What Drugs Lead to Addiction?
There are two major categories of drugs: illicit drugs and pharmaceutical drugs. Illicit drugs are those that are not regulated by the Medicines and Healthcare products Regulatory Agency (MHRA) and can as well be seen as illegal drugs, whereas pharmaceutical drugs are those that have been approved by the MHRA. In addition, some drugs are considered both illicit and pharmaceutical.
Examples of illicit drugs include heroin, cocaine, marijuana, LSD, ecstasy, methamphetamine, and magic mushrooms. Examples of pharmaceutical drugs include Adderall, Xanax, Oxycontin, Prozac, Ritalin, Ambien, Valium, Trazodone, Ativan, and Zoloft.
While there are many factors that can contribute to drug abuse and addiction, certain drugs are more likely to lead to dependence than others. Drugs that are highly addictive tend to produce a strong sense of euphoria, which can lead users to crave more and more of the drug in an attempt to achieve the same level of intensity.
Additionally, these drugs tend to be highly potent, meaning that a small amount can have a powerful effect. For example:
- Methamphetamine is a central nervous system stimulant derived from natural ingredients, and it’s a highly addictive drug that can cause severe neurological damage.
- Cocaine is another addictive substance that can lead to heart problems and mental health issues. It is a white crystalline alkaloid obtained from coca leaves.
- Heroin is also highly addictive and can cause respiratory failure and death. It’s an opiate derived from opium poppy seeds. Its active ingredient is morphine.
- Marijuana – Cannabis sativa is another drug that is highly addictive.
- Ecstasy – is a psychoactive drug produced naturally by some species of Psilocybe mushroom and is addictive too.
These are just a few examples of drugs that can lead to addiction. However, while not everyone who uses these drugs will become addicted, they do pose a greater risk than other substances.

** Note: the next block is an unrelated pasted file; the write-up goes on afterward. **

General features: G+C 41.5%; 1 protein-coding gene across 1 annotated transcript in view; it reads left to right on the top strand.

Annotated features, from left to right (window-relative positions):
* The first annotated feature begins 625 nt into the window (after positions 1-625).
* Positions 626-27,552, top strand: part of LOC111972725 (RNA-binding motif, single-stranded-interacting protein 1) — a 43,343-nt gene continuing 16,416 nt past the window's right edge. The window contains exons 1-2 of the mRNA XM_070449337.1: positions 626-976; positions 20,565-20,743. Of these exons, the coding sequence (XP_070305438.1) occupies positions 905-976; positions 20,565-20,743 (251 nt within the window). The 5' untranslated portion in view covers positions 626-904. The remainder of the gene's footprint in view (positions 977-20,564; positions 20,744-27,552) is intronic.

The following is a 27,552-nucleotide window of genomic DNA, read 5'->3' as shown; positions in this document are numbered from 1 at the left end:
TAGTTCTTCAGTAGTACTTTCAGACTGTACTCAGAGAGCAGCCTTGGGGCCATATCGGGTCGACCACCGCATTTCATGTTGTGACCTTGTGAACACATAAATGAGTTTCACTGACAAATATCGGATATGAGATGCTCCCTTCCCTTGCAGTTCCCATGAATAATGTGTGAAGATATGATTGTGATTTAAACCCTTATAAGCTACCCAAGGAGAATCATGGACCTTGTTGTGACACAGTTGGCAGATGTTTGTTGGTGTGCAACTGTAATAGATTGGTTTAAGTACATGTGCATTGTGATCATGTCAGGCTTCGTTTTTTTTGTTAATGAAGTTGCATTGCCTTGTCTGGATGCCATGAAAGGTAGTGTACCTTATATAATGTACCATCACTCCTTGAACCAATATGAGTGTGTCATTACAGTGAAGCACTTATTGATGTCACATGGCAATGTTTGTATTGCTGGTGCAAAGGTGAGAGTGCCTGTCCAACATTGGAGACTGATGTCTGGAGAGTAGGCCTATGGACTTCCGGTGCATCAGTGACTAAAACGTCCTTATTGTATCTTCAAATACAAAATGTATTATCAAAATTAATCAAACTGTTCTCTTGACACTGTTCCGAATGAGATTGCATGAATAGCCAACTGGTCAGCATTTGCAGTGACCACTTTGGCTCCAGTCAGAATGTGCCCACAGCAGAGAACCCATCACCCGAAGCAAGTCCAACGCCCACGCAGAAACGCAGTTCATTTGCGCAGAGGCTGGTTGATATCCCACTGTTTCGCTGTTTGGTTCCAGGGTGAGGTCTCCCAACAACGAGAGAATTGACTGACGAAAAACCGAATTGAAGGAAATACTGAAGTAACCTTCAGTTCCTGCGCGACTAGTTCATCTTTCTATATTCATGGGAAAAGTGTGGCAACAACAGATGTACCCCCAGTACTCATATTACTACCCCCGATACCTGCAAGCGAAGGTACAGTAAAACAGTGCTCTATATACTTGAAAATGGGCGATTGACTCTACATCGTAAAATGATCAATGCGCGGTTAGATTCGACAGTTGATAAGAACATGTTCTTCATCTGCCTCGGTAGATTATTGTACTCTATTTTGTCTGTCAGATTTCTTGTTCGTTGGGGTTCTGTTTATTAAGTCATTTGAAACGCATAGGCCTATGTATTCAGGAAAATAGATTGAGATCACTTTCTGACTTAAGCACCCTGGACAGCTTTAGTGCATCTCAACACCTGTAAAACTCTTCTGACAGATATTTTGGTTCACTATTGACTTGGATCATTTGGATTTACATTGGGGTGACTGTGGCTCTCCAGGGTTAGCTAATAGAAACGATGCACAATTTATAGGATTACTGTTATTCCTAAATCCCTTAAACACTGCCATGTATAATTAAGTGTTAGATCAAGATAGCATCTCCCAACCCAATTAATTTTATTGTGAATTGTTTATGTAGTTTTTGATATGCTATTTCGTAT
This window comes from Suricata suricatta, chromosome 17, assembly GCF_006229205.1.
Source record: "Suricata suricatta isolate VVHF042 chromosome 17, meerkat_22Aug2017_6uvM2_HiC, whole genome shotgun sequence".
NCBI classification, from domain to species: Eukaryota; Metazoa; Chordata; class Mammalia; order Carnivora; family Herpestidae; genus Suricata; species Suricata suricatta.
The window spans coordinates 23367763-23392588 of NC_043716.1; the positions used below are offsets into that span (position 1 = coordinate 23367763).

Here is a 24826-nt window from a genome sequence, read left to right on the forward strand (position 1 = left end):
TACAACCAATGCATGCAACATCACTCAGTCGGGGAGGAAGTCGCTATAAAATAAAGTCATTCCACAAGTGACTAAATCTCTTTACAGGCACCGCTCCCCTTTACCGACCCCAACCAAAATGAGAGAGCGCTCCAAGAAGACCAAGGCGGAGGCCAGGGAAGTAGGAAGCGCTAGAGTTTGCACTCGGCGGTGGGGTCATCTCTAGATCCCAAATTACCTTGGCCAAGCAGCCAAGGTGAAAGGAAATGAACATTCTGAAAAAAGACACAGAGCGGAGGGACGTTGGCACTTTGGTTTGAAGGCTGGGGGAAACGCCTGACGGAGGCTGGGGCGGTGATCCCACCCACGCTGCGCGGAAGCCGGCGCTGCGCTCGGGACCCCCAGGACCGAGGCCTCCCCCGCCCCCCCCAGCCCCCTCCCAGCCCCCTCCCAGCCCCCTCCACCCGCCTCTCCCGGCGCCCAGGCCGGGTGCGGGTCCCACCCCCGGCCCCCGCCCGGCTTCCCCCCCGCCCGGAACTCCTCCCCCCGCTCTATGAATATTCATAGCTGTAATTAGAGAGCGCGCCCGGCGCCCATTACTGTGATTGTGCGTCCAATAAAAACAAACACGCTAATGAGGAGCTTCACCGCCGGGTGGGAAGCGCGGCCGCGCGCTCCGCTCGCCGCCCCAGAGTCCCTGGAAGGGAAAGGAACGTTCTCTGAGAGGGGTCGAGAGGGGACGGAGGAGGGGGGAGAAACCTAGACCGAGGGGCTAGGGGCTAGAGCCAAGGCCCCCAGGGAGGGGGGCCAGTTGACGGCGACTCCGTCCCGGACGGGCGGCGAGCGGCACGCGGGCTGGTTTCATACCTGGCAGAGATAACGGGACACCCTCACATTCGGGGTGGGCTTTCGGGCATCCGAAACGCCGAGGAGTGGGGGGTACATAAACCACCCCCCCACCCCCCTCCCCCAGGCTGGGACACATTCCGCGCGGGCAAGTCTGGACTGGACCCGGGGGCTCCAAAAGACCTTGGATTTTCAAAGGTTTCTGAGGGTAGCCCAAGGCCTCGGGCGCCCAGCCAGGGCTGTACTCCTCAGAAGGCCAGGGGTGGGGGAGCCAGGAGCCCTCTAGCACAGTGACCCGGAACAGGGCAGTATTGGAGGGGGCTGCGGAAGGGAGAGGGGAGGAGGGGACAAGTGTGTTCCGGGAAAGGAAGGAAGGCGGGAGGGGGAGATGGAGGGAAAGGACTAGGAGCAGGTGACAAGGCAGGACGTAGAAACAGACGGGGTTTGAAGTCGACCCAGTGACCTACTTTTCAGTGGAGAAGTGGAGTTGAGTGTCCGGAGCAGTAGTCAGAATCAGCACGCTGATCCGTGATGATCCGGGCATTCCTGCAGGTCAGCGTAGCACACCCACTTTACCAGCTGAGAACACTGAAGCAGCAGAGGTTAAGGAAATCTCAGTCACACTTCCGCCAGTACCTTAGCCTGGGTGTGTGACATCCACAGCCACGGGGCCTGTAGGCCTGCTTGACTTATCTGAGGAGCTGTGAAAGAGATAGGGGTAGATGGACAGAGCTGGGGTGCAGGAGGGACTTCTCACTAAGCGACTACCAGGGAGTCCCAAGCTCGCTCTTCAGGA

Who Is At Risk of Substance Use Disorder?
Who is at risk for substance use disorder? Unfortunately, the answer is just about anyone. Substance use disorder does not discriminate. It can affect people of all ages, races, and socioeconomic backgrounds.
In fact, anyone who uses substances or abuses drugs is at risk of developing a substance use disorder. However, there are certain factors that can increase someone’s risk.
For instance, people who have a family history of substance abuse are more likely to develop a problem with substances themselves. Additionally, people who suffer from mental health disorders or who have experienced trauma are also at higher risk. The key is to be aware of the risks and to take steps to protect yourself.
How Might Substance Use Disorder Affect Me?
People with substance use disorders (SUDs) tend to become dependent on drug(s), meaning they require larger amounts of the drug to get high or feel normal. Dependence occurs when the brain changes its chemistry to adapt to repeated exposure to a particular drug.
When dependence sets in, you experience physical and psychological withdrawal symptoms if you try to quit taking drugs. These withdrawal symptoms may cause problems for you at work, school, home, and even relationships.